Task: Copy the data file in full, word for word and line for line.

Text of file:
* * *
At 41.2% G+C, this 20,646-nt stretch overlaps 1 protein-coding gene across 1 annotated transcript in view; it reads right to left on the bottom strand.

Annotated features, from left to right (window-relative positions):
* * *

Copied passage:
At 41.2% G+C, this 20,646-nt stretch overlaps 1 protein-coding gene across 1 annotated transcript in view; it reads right to left on the bottom strand.

Annotated features, from left to right (window-relative positions):